After I explained it they all saw some of the benefits that I mentioned earlier but not one said they would want to switch over.

One even added: “Good luck mate, you’ll need it”.

Our phones are glued to us, so without them we can feel like something is missing.

I did instantly feel a bit out of the loop and to be honest a little alone.

I used my dumb phone to call up my mates for the week. Picture: Joe Crossley
I used my dumb phone to call up my mates for the week. Picture: Joe Crossley

Now I often spend a lot of time outside of work on my own, so without my socials ‘keeping me company’ I had plenty of time to gather my own thoughts.

But as the week wore on I got all the information I needed about meet-ups from phone calls. However, despite this the problem of feeling a bit out of the loop did remain.

Then there was the practical side of things.

I use my phone to pay for and show my train tickets, listen to music on the commute and in the gym, and also just for general entertainment.

But these were all easy to replace with other activities such as reading.

I relied on old school train timetables rather than the TrainLine app. Picture: Joe Crossley
I relied on old school train timetables rather than the TrainLine app. Picture: Joe Crossley

I had to go back to paper tickets which meant I left the house early on the first day of the challenge to ensure I would not miss my train.

But I found that because so many people now use digital tickets there was no one paying for physical tickets so really there was no problem there.

Books take me absolutely ages to finish as I only find time to read when I go to bed and I often find myself falling asleep after a couple of pages so the new routine gave me a chance to finish my Ian Wright autobiography that I was gifted for Christmas.

I finished my Ian Wright autobiogrpahy while commuting on the train
I finished my Ian Wright autobiogrpahy while commuting on the train

At first, it was a bit of a change and I did feel the urge to go on my phone but as the week drew on I found this reading time a chance to get away from everything.

These were minor adjustments to my routine but a trip to see some of my mates who live in London did give me a bit of concern.

This in itself is a little strange to think about as I am sure people before mobile phones weren’t stressed out about how they would get from A to B.

The reason for my anxiety was my journey which involved me not only getting the train, but making two changes.

I had to plan this to the minute as I feared that if I missed just one train I would be stuck at a station without easily accessing my TrainLine app to see when I would be getting off to see my mates.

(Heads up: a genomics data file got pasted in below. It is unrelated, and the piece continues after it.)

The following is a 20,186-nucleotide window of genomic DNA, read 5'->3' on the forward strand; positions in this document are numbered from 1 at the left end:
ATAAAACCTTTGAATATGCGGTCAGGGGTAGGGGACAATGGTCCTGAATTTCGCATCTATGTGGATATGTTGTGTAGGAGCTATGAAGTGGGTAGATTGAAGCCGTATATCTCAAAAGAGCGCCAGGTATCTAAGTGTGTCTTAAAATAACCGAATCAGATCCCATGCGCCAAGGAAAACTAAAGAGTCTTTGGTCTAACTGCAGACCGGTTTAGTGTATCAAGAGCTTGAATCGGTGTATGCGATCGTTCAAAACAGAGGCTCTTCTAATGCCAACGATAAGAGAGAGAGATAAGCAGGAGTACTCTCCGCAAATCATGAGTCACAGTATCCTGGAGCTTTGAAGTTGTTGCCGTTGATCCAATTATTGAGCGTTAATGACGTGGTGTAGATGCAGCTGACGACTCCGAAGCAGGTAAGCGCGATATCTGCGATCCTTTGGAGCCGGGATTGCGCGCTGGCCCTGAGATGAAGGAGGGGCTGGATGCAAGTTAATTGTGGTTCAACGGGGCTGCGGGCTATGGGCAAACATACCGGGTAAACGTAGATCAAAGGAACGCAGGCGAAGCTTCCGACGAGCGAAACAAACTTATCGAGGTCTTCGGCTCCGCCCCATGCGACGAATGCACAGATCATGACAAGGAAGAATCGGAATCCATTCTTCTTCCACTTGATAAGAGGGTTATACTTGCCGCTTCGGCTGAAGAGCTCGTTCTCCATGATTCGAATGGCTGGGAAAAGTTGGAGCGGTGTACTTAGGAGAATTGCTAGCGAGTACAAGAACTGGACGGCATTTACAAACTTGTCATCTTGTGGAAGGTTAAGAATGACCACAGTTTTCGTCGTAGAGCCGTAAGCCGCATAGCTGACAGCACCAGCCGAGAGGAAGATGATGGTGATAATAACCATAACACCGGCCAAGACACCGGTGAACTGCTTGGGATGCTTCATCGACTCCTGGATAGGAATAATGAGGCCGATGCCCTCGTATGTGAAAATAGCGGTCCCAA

Again I went to trusty pen and paper and jotted down all the times and to my surprise, it all went exactly to plan.

It showed me that in reality, mobile phones just make things that we already do easier and simpler.

So, would I keep my ‘dumb phone’ or reverting straight back to the smartphone?

In some ways, I did see the benefits.

In a practical sense, it made no real difference to my life, although I will admit that if I had to go somewhere new I would have been screwed without Google Maps.

I longed to be reconnected with my smartphone again. Picture: Joe Crossley
I longed to be reconnected with my smartphone again. Picture: Joe Crossley

I got more out of my time doing more productive things like reading and practising my shorthand by not spending 20 minutes here and there scrolling – it really does add up.

I did see an improved attention span and could happily watch an episode of TV before bed properly.

In the gym, I was more focused without a phone to distract me between sets, although I wouldn’t say it gave me the ability to suddenly double my personal records.

But would I trade it in for good?

The simple answer is no.

As much as I did enjoy being unhooked from my phone I did look forward to going back to ‘normal’.

I was out of the loop and craved simply scrolling through my phone. I also missed being in the group chat reacting to football results.

I also was just inquisitive to see what I had missed in terms of messages.

Although admittedly when I turned my iPhone back on I realised that I wasn’t missing out on that much.

But things like booking trains, keeping up with the news and texting are just so much simpler and easier.

So while the dumb phone “revolution” ramps up I don’t think I will be joining, instead staying put with my “old school” iPhone.